Asking and Being Asked
Seventeenth Sunday of the Year. Fr Robert Pollock assures us that it is right for us to ask God questions.
When we ask a question we expect an answer. In the course of our lives, we ask, and we must ask, many questions. We ask questions for different reasons in different contexts. We ask for directions when we are not sure where we are. We ask when we do not know something, and we want to learn and understand. To understand something well, we have to ask many questions.
If we wish to learn, at a deep and important level, we ask deep and important questions. Knowing about God means knowing things at a very deep level, so many deep and important questions have to be asked. In the course of our Christian lives we encounter many things, about which we might want to ask questions.
In today’s reading from the book of Genesis, Abraham is engaged in a dialogue with God, and is asking questions. Abraham, our father in faith, responded with faith to God’s call to go on a journey, a long and difficult journey; on that journey he was sustained by a promise, that he would become to father of many nations, and that his descendants would be more numerous the sands of the sea-shore; he travelled in faith and hope.
But he had a question. In the course of his journey he discovered that God willed to destroy the sinful cities of Sodom and Gomorrah. Abraham was concerned about this, as it would mean that the just would be destroyed as well as the sinners. He questioned and challenged God, asking if this is what God wanted; did God want to destroy something created, and would the cities be spared if it could be shown that some just people could be found in them?
God listened to Abraham and answered that he would spare the cities if even ten just people could be found. Abraham’s question was answered. The cities were destroyed, but Abraham learned that it was possible to talk to God, question him, and learn more about the will of God and his plan for the salvation of mankind.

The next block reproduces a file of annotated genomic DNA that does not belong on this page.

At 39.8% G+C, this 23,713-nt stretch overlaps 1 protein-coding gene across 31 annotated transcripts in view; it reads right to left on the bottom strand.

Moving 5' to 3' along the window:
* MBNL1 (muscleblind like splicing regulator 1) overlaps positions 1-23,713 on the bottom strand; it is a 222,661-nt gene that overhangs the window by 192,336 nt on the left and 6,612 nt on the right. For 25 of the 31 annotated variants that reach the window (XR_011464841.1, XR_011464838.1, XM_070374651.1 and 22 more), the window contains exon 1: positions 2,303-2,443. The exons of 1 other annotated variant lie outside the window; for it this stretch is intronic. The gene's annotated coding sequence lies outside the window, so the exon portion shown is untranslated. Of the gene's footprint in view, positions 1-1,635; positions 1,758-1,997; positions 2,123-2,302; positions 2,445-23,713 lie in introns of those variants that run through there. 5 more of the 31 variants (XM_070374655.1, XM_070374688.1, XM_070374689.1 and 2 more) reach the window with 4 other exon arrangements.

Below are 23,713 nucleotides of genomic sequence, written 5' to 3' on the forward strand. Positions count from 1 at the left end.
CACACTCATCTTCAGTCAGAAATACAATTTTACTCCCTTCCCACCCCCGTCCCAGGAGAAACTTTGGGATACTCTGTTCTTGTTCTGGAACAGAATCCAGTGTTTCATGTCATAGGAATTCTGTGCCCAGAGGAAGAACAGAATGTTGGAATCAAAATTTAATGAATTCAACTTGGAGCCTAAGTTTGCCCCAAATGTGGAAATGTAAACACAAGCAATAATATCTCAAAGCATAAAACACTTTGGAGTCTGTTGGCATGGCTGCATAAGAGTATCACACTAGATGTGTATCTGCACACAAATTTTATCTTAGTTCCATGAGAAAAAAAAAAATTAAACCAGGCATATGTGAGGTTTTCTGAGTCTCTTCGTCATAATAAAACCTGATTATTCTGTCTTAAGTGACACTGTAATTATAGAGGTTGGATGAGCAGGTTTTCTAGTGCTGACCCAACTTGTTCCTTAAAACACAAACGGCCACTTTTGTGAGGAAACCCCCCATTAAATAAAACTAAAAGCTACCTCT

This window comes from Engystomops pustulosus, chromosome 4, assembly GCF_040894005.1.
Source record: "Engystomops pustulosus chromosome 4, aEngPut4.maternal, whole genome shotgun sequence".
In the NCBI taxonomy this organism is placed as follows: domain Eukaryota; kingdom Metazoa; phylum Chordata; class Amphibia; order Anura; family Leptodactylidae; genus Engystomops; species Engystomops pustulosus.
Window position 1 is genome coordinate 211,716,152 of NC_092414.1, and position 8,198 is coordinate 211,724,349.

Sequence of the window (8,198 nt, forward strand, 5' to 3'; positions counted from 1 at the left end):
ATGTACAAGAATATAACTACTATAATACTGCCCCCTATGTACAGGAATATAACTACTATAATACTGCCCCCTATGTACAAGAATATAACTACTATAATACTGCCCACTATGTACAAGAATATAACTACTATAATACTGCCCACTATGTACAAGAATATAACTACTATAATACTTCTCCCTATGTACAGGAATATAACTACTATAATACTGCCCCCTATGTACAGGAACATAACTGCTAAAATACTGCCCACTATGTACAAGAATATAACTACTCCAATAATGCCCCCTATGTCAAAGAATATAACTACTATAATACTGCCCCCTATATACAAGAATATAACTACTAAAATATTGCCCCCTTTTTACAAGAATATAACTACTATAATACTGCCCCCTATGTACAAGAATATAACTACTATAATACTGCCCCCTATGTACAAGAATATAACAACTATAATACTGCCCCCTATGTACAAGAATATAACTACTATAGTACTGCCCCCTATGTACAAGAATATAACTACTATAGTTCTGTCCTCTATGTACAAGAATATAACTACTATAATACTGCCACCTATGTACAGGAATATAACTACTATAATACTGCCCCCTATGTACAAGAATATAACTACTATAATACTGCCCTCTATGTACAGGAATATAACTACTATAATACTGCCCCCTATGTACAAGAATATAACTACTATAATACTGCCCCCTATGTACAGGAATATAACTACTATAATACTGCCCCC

In the Gospels, the disciples frequently questioned Jesus. They wanted to know more, to understand more deeply what he said and did. Jesus answered their questions. Sometimes their question was answered by another question, which invited further questions, thus making it possible to reach a deeper level of knowledge and understanding. The disciples were learners, and asking led to a deeper knowledge of his teachings, which later they would be commanded to preach to all the nations of the earth.
They noticed that Jesus on many occasions prayed to the Father; they knew that this was important, and they wanted to share in it it, so they asked him to teach them to pray. Jesus listened to them and answered their question. He taught them, and us, the Lord’s Prayer (the longer, more familiar and deeply-loved version is found in Saint Matthew’s Gospel).
When they, and we, pray we must praise God and his holy name and ask that his kingdom be realised; we should ask for what is needful for the day, acknowledge our sinfulness, ask for forgiveness, forgive others, and pray that that we be not tempted. The prayer tells us how to respond to God’s love for us, but it also tells us how we should treat our neighbour. The disciples, and we, are encouraged to ask and to be persistent:
Ask, and it will be given to you; search, and you will find; knock, and the door will be open to you.
Jesus, however, told the disciples, and us, that we too could be asked, and how we must respond; requests, needs, must always be met, no matter how inconvenient; the neighbour and his needs, his persistent knocking, his request for food for his unexpected guest, must be met. If we are asked for bread or fish, we should give bread and fish, and not a stone or a serpent.
This teaching is absolute, and very demanding, going as it does to the heart of our understanding of our relationship to God and our neighbour. It is what we pray for when we say the Lord’s Prayer.